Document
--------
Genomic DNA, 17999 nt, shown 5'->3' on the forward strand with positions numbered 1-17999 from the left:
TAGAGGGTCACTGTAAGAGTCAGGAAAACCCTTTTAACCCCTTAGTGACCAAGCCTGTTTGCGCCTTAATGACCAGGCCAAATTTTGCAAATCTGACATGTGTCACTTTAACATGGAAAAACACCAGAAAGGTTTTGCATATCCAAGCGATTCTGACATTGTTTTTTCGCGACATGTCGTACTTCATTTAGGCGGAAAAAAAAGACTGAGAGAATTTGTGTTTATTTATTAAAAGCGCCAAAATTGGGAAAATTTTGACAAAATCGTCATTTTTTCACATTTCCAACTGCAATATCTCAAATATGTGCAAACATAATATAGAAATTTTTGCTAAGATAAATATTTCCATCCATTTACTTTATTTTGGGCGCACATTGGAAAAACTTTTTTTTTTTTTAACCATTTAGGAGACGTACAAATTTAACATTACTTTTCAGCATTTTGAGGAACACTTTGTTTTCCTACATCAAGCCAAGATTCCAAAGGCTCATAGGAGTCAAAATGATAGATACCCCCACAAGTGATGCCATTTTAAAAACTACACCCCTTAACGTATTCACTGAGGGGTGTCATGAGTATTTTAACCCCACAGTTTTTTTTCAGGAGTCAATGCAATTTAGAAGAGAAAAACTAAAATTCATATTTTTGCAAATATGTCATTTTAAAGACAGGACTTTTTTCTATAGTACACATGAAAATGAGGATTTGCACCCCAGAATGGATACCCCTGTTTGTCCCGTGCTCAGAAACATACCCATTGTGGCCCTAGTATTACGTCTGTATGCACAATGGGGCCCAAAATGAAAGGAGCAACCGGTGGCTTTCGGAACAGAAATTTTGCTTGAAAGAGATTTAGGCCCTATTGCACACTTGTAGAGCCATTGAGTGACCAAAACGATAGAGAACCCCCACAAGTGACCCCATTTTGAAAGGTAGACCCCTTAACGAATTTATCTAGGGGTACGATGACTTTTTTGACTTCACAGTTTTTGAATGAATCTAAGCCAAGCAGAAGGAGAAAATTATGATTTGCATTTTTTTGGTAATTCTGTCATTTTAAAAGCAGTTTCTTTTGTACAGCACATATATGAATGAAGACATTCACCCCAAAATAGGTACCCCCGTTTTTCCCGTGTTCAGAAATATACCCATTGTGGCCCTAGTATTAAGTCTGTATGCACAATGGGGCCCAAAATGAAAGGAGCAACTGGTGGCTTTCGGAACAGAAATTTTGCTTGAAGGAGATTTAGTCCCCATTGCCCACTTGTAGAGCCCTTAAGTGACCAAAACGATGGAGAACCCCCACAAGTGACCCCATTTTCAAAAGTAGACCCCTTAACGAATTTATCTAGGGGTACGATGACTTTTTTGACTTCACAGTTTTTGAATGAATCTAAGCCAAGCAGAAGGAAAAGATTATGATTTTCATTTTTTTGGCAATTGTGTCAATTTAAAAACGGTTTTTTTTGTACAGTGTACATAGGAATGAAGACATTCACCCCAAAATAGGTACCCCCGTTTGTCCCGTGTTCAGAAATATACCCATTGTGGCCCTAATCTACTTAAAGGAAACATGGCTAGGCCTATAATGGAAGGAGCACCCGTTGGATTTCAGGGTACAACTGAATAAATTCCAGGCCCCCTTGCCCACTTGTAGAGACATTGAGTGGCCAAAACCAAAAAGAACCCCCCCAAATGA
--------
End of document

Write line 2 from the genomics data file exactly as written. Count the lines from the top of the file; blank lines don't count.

TAGAGGGTCACTGTAAGAGTCAGGAAAACCCTTTTAACCCCTTAGTGACCAAGCCTGTTTGCGCCTTAATGACCAGGCCAAATTTTGCAAATCTGACATGTGTCACTTTAACATGGAAAAACACCAGAAAGGTTTTGCATATCCAAGCGATTCTGACATTGTTTTTTCGCGACATGTCGTACTTCATTTAGGCGGAAAAAAAAGACTGAGAGAATTTGTGTTTATTTATTAAAAGCGCCAAAATTGGGAAAATTTTGACAAAATCGTCATTTTTTCACATTTCCAACTGCAATATCTCAAATATGTGCAAACATAATATAGAAATTTTTGCTAAGATAAATATTTCCATCCATTTACTTTATTTTGGGCGCACATTGGAAAAACTTTTTTTTTTTTTAACCATTTAGGAGACGTACAAATTTAACATTACTTTTCAGCATTTTGAGGAACACTTTGTTTTCCTACATCAAGCCAAGATTCCAAAGGCTCATAGGAGTCAAAATGATAGATACCCCCACAAGTGATGCCATTTTAAAAACTACACCCCTTAACGTATTCACTGAGGGGTGTCATGAGTATTTTAACCCCACAGTTTTTTTTCAGGAGTCAATGCAATTTAGAAGAGAAAAACTAAAATTCATATTTTTGCAAATATGTCATTTTAAAGACAGGACTTTTTTCTATAGTACACATGAAAATGAGGATTTGCACCCCAGAATGGATACCCCTGTTTGTCCCGTGCTCAGAAACATACCCATTGTGGCCCTAGTATTACGTCTGTATGCACAATGGGGCCCAAAATGAAAGGAGCAACCGGTGGCTTTCGGAACAGAAATTTTGCTTGAAAGAGATTTAGGCCCTATTGCACACTTGTAGAGCCATTGAGTGACCAAAACGATAGAGAACCCCCACAAGTGACCCCATTTTGAAAGGTAGACCCCTTAACGAATTTATCTAGGGGTACGATGACTTTTTTGACTTCACAGTTTTTGAATGAATCTAAGCCAAGCAGAAGGAGAAAATTATGATTTGCATTTTTTTGGTAATTCTGTCATTTTAAAAGCAGTTTCTTTTGTACAGCACATATATGAATGAAGACATTCACCCCAAAATAGGTACCCCCGTTTTTCCCGTGTTCAGAAATATACCCATTGTGGCCCTAGTATTAAGTCTGTATGCACAATGGGGCCCAAAATGAAAGGAGCAACTGGTGGCTTTCGGAACAGAAATTTTGCTTGAAGGAGATTTAGTCCCCATTGCCCACTTGTAGAGCCCTTAAGTGACCAAAACGATGGAGAACCCCCACAAGTGACCCCATTTTCAAAAGTAGACCCCTTAACGAATTTATCTAGGGGTACGATGACTTTTTTGACTTCACAGTTTTTGAATGAATCTAAGCCAAGCAGAAGGAAAAGATTATGATTTTCATTTTTTTGGCAATTGTGTCAATTTAAAAACGGTTTTTTTTGTACAGTGTACATAGGAATGAAGACATTCACCCCAAAATAGGTACCCCCGTTTGTCCCGTGTTCAGAAATATACCCATTGTGGCCCTAATCTACTTAAAGGAAACATGGCTAGGCCTATAATGGAAGGAGCACCCGTTGGATTTCAGGGTACAACTGAATAAATTCCAGGCCCCCTTGCCCACTTGTAGAGACATTGAGTGGCCAAAACCAAAAAGAACCCCCCCAAATGA